July 1, 2015 It’s been a year in Germany, folks. Wahnsinn. Insane. I have had a thoughtful few days. Last night was a full moon, and I didn’t sleep.
What is this whole business of traveling and of living abroad, in the end? What on earth am I doing? Perhaps things are as T.S. Eliot says:
We shall not cease from exploration
And the end of all our exploring
Will be to arrive where we started
And know the place for the first time.
We turn abroad to come home, to gain a deeper understanding of what it means to stay and to know and to love a single place. Or perhaps, conversely, Tennyson was right:
I am a part of all that I have met;
Yet all experience is an arch wherethro’
Gleams that untravell’d world whose margin fades
For ever and forever when I move.
To him, traveling is end-less, a process of insatiability, the great awakener of greed and curiosity and wanderlust. There is no such thing as home. We turn outwards to keep turning outwards.
Even after a year, I don’t know who is right.
And why Emily Abroad? Why take the pictures and tell the story? Here, I have more of a definite answer.
Firstly, I write because I don’t want to forget. The opportunity to travel and see the world is an absolute privilege, one I want to pursue with intention and with eyes wide open. Posting a thousand pictures to Facebook isn’t enough: I want to think in some tangible way, I want to ask questions and make connections on paper between land, people, and literature. I want, as I wrote nearly two years ago in my DAAD application, to ground my love of art in reality.
This all has practical grounds, too, of course. The great dream is to become a professor of German literature, and I want my teaching to be based in reality. This is the time for me to gather and record experiences, to build bridges that, one day, could be important for my students.
After all, if not now, when?
But there is another personal reason for Emily Abroad, perhaps for me the most vital. I have had problems for years with chronic pain, and writing, simply put, offers me the chance to tell my story without that pain. The chance to heal myself. When I write, “I hiked up to the castle on the mountain and it was glorious,” it was glorious, and the fact that I took breaks every 15 minutes to rest and force back tears of frustration is no longer important. Because I so don’t want to remember the pain.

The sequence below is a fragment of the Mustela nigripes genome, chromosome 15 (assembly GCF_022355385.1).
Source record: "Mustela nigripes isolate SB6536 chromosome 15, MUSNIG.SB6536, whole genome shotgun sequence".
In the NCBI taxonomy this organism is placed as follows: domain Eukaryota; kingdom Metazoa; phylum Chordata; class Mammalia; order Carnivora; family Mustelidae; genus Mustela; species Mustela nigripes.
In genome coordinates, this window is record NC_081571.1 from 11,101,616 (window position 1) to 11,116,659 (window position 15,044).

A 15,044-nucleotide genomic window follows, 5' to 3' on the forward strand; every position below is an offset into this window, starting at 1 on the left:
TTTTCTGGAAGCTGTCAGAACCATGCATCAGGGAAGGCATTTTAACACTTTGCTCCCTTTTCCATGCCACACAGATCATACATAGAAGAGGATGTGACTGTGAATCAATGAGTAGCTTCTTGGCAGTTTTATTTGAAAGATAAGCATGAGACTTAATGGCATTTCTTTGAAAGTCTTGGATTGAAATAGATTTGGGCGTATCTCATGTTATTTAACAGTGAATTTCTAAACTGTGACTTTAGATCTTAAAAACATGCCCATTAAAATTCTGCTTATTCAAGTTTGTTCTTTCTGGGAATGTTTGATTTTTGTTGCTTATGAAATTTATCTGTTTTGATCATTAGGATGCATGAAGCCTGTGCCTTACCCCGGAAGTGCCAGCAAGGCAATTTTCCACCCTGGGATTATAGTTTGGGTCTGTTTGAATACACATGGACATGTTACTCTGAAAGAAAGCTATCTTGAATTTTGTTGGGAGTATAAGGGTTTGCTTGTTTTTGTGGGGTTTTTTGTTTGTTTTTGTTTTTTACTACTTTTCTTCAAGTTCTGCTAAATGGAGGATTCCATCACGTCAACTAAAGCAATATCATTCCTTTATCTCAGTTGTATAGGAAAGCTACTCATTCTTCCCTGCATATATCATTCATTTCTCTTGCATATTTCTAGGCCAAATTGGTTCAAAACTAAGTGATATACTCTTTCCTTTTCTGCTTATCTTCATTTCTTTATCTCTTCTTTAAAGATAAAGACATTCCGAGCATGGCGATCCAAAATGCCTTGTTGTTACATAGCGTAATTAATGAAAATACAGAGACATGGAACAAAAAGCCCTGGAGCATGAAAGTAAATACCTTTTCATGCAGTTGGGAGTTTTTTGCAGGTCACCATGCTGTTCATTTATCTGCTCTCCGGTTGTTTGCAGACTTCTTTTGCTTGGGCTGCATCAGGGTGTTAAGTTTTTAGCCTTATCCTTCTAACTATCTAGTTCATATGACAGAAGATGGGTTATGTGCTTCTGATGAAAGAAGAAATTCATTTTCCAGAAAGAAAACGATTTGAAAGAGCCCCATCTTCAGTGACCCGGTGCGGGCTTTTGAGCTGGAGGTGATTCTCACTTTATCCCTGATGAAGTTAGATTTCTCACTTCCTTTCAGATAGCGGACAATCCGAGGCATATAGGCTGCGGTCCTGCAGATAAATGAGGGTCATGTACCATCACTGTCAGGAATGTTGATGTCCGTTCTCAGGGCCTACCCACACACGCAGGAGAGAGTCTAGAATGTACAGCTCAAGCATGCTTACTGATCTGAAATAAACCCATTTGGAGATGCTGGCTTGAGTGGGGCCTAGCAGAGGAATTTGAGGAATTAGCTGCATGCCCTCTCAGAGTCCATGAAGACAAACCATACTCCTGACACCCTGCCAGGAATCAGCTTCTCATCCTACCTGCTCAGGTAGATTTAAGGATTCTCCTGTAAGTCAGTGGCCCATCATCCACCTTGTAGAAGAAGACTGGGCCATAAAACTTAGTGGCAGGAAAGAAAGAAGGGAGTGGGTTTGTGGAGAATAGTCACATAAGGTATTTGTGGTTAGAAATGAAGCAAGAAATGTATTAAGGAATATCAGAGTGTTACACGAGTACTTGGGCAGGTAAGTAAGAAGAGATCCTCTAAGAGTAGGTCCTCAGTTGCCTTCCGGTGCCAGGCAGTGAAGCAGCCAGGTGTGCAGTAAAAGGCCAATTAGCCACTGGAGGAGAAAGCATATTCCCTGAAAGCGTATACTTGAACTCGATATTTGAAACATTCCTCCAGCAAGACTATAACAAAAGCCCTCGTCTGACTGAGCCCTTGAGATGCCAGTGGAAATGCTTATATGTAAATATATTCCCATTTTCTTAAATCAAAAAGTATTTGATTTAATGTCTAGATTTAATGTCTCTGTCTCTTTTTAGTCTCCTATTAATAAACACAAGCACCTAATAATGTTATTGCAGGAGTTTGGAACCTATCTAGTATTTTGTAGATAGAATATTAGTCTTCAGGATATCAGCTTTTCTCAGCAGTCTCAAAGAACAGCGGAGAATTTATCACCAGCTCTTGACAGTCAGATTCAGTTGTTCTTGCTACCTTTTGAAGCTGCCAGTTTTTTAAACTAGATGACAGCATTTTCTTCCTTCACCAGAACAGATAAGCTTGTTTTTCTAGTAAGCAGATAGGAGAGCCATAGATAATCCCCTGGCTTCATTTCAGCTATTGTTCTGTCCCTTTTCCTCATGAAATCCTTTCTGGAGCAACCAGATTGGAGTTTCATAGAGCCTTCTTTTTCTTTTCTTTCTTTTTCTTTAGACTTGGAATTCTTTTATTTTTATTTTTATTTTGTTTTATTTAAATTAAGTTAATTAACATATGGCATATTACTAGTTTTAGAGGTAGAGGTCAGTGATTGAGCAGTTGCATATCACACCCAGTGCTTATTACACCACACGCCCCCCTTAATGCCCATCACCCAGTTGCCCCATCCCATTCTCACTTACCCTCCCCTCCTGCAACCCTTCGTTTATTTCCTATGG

Writing, then, is first and foremost catharsis.
Many people–and above all Germans, for whom the private sphere has an almost religious importance–have asked whether I truly feel comfortable living my life and travels in such a public way. But everything I write, as should be clear from the previous paragraph, is Selbstinszenierung–self-staging, self-production, self-creation. I write about real life, but the reality I present is told, is storied.
In this view of things, I take my cue from pop divinities like Lady Gaga, for whom the public life is purely art, and from certain French theorists (Foucault, Barthes) who preached the disappearance, the death, of the author through the very process of putting words on a page. In telling my own story I make the leap from reality to art and in so doing destroy my own presence in the work.
So, in the end, the Emily in the blog isn’t me–or maybe she is, actually, since storied reality is all we have. All history is only tale-telling, after all (Geschichte).
At any rate, it is the tension between poetry and truth (Dichtung und Wahrheit!) that creates great art. Not that I am creating great art, of course, or any sort of art at all. I’m just a girl from Vermont who likes to take pictures of things and then write about them. And that’s exciting enough.
So there it is. One year down, one to go. As I said, Wahnsinn.
And finally, an enormous thank you to everyone who has reached out to me–emotionally, intellectually, spiritually, professionally, financially–in the last year. A German author who spent time in the USA with the DAAD spoke in Mainz today about the isolation of living abroad, the loneliness and the feeling of being shut off from all practical support. I can honestly say that, while a certain amount of purifying isolation most likely always accompanies travel, the drastic alone-ness he spoke of has not been my experience. Far from it.
To name just a few people who have been there in some vital way: my family and grandparents, the Professor and the rest of the Hillsdale faculty, Dian, Aunt Sylvia, Ralf and Jutta, everyone from the farm in Kulmbach, the Komparatistinnen, Kodiak, Mikal, Valerie, Max, Annika and family, Madlon and Ulrich, Professors Lamping and Eckel from Uni Mainz, usw usw.